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June 24, 2013 12:52 pm
The victory of Hassan Rohani has been greeted as a comeback for Iran’s beleaguered reform movement, decimated after flawed elections in 2009. Above all, however, it marks Iran’s return to the political centre following two decades of tense, at times violent, struggles between reformists and fundamentalists.
The dire state of Iran’s economy and the need to deter foreign threats over the nuclear programme appear to have brought the two disparate sides together as disgruntled Iranians demonstrated through the vote that they were fed up with seeing their welfare sacrificed for a power struggle.
The political turmoil in the wider region may also have played a role, convincing voters to seek change through the ballot box instead of revolting against their rulers.
“This new political current of moderation is very strong, and in it there are secular intellectuals, technocrats, the opposition Green Movement and religious people, who are all very glad to see the country saved from radicalism,” says Hamid-Reza Jalaeipour, a reformist sociologist.
Mr Rohani, a 65-year-old mild-mannered cleric, enjoyed the last-minute backing of reformist and centrist leaders, which helped him emerge as the unexpected winner of this month’s poll.
Although he promised to defend Iranians’ rights for more freedom, he has made clear that his first priority is to help “save” the economy through “reconciliation” with the world and an easing of sanctions.
The populist policies of Mahmoud Ahmadi-Nejad, the outgoing president, and the tightening of international sanctions over the nuclear programme have led to about a 50 per cent fall in the national currency, the rial, and driven inflation above 32 per cent, while youth unemployment is close to 30 per cent. And that’s according to official figures, believed to be underestimated.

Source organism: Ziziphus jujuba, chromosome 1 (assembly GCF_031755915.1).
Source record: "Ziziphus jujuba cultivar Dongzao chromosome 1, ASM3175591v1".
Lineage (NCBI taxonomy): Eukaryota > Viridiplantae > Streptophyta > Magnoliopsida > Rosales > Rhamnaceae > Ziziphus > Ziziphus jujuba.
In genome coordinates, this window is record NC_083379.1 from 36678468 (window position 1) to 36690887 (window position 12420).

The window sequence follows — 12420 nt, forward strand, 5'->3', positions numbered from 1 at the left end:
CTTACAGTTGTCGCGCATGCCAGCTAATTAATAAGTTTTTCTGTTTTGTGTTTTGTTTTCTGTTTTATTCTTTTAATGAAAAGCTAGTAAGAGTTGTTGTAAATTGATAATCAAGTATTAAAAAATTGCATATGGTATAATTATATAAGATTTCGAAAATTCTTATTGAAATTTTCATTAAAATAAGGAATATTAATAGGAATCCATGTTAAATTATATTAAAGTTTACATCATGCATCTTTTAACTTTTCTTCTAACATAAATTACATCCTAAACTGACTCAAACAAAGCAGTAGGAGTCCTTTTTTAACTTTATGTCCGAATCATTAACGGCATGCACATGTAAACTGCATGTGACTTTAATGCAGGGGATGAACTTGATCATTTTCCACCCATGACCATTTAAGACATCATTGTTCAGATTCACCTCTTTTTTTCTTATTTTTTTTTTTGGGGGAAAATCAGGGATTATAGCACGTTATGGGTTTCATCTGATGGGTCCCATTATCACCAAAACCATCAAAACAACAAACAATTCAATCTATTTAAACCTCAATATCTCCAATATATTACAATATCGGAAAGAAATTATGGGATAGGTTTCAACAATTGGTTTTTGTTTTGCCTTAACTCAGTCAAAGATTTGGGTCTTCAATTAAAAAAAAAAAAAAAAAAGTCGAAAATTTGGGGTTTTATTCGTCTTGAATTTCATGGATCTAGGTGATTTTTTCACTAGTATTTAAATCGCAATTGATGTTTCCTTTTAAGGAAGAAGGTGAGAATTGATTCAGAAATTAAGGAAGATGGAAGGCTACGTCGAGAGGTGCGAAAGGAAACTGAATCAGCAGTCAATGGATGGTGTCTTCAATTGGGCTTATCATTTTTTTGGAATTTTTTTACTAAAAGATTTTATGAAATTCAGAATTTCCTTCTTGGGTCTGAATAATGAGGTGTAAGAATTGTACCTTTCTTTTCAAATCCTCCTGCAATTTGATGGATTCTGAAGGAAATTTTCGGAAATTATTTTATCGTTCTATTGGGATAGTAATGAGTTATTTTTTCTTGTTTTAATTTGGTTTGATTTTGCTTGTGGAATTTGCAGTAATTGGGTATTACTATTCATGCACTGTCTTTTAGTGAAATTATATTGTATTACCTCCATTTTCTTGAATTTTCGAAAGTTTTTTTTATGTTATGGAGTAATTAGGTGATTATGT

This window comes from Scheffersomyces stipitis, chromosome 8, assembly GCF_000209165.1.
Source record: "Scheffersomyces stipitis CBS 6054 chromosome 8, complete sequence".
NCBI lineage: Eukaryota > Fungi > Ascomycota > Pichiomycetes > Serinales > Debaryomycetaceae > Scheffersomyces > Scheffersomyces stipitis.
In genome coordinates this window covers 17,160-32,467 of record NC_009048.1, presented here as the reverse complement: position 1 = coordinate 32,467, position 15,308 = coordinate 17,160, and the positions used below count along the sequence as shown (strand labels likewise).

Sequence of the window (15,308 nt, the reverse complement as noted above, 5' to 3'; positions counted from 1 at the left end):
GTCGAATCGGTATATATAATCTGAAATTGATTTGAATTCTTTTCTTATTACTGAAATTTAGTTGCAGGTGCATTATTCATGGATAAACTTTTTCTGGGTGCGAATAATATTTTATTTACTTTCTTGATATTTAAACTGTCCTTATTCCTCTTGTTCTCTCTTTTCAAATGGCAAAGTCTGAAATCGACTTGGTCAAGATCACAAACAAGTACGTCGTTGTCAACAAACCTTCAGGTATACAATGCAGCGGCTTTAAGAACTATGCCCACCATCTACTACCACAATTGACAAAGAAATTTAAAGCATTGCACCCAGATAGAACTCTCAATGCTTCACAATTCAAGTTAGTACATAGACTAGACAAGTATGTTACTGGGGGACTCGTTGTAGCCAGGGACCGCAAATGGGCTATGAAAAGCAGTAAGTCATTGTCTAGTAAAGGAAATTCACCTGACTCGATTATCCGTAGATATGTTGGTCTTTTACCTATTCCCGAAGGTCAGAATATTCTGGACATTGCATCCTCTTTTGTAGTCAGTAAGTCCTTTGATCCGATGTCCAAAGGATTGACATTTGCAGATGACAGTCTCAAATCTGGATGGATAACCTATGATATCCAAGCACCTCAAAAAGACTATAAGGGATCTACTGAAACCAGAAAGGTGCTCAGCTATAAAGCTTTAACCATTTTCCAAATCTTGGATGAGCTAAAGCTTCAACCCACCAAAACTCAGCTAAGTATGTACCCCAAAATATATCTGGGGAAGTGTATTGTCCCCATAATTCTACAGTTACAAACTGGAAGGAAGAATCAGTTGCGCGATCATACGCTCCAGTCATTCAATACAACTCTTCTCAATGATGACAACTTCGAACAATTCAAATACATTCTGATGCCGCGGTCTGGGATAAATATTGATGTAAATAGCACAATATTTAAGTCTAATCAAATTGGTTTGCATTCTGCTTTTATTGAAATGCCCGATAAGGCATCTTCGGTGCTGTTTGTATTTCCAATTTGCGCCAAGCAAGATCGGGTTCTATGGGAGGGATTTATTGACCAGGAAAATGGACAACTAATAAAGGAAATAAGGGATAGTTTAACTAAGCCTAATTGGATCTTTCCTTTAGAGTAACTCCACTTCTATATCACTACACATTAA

“People decided to prevent the country from falling into an abyss through the safest channel, which was the election,” Saeed Leylaz, a reformist political analyst, says. “What happened [on election day] was like pulling the brake of a fast train which was just about to be derailed.”
Some 73 per cent of Iranians voted in the election and analysts were surprised that so many had cast ballots even though many believed the election was a charade and suspected the regime had picked its winner in advance.
Iranians are celebrating the unexpected victory of moderate candidate Hassan Rohani in the country’s presidential election
Yet, for many Iranians, the price of the street protests of 2009 was too steep. About 100 people were killed and repression against reformists increased. The two leaders of the opposition movement, Mir-Hossein Moussavi and Mehdi Karroubi, remain under house arrest. As revolts in Arab states nearby spread over the past two years, Iranians feared that an uprising at home would cause widespread turmoil, if not civil war.
“Iranians saw the realities in Syria, Egypt and Libya and chose the ballot box,” Mr Jalaeipour says. He believes that the desire for change has not eased – he says it has, in fact, increased and now encompasses larger sections of the population.
Indeed, the highest echelons of the political hierarchy may have understood the growing drive for reform and therefore given more centrist forces a chance by allowing the results of this month’s elections to stand.
Many fundamentalists in Iran’s several power centres, including in the parliament, have already vowed to co-operate closely with the new government that Mr Rohani will form in August. Iran’s supreme leader and ultimate decision maker, Ayatollah Ali Khamenei, appeared to be adopting the same attitude, in contrast to four years ago, when he had insisted that Mr Ahmadi-Nejad, rather than his reformist rival, had won the election.
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